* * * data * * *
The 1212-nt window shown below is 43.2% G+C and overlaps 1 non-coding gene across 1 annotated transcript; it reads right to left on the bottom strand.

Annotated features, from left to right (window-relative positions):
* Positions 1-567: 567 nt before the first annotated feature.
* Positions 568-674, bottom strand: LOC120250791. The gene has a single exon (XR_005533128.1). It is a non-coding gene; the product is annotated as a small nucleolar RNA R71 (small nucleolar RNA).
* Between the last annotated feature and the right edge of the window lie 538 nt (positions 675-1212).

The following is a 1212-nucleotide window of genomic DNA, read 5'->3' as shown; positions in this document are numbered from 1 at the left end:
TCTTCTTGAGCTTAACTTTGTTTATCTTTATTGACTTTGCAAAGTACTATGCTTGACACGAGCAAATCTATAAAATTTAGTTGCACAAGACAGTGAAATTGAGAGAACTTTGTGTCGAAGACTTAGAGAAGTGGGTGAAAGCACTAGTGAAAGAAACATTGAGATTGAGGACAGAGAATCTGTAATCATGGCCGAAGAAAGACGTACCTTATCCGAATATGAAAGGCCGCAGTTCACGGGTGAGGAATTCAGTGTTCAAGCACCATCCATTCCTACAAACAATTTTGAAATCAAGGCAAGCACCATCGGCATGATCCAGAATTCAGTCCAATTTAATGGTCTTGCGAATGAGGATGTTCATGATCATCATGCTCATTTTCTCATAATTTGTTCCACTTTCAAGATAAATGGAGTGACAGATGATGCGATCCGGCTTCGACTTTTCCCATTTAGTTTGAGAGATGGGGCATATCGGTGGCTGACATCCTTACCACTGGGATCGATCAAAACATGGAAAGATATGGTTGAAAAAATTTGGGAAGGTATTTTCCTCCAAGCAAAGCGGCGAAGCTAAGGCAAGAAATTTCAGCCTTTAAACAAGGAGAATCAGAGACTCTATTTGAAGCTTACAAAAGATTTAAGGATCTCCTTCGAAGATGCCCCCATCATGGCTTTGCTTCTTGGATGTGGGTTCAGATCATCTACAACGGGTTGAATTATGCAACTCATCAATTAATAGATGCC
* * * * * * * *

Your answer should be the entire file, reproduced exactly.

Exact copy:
The 1212-nt window shown below is 43.2% G+C and overlaps 1 non-coding gene across 1 annotated transcript; it reads right to left on the bottom strand.

Annotated features, from left to right (window-relative positions):
* Positions 1-567: 567 nt before the first annotated feature.
* Positions 568-674, bottom strand: LOC120250791. The gene has a single exon (XR_005533128.1). It is a non-coding gene; the product is annotated as a small nucleolar RNA R71 (small nucleolar RNA).
* Between the last annotated feature and the right edge of the window lie 538 nt (positions 675-1212).

The following is a 1212-nucleotide window of genomic DNA, read 5'->3' as shown; positions in this document are numbered from 1 at the left end:
TCTTCTTGAGCTTAACTTTGTTTATCTTTATTGACTTTGCAAAGTACTATGCTTGACACGAGCAAATCTATAAAATTTAGTTGCACAAGACAGTGAAATTGAGAGAACTTTGTGTCGAAGACTTAGAGAAGTGGGTGAAAGCACTAGTGAAAGAAACATTGAGATTGAGGACAGAGAATCTGTAATCATGGCCGAAGAAAGACGTACCTTATCCGAATATGAAAGGCCGCAGTTCACGGGTGAGGAATTCAGTGTTCAAGCACCATCCATTCCTACAAACAATTTTGAAATCAAGGCAAGCACCATCGGCATGATCCAGAATTCAGTCCAATTTAATGGTCTTGCGAATGAGGATGTTCATGATCATCATGCTCATTTTCTCATAATTTGTTCCACTTTCAAGATAAATGGAGTGACAGATGATGCGATCCGGCTTCGACTTTTCCCATTTAGTTTGAGAGATGGGGCATATCGGTGGCTGACATCCTTACCACTGGGATCGATCAAAACATGGAAAGATATGGTTGAAAAAATTTGGGAAGGTATTTTCCTCCAAGCAAAGCGGCGAAGCTAAGGCAAGAAATTTCAGCCTTTAAACAAGGAGAATCAGAGACTCTATTTGAAGCTTACAAAAGATTTAAGGATCTCCTTCGAAGATGCCCCCATCATGGCTTTGCTTCTTGGATGTGGGTTCAGATCATCTACAACGGGTTGAATTATGCAACTCATCAATTAATAGATGCC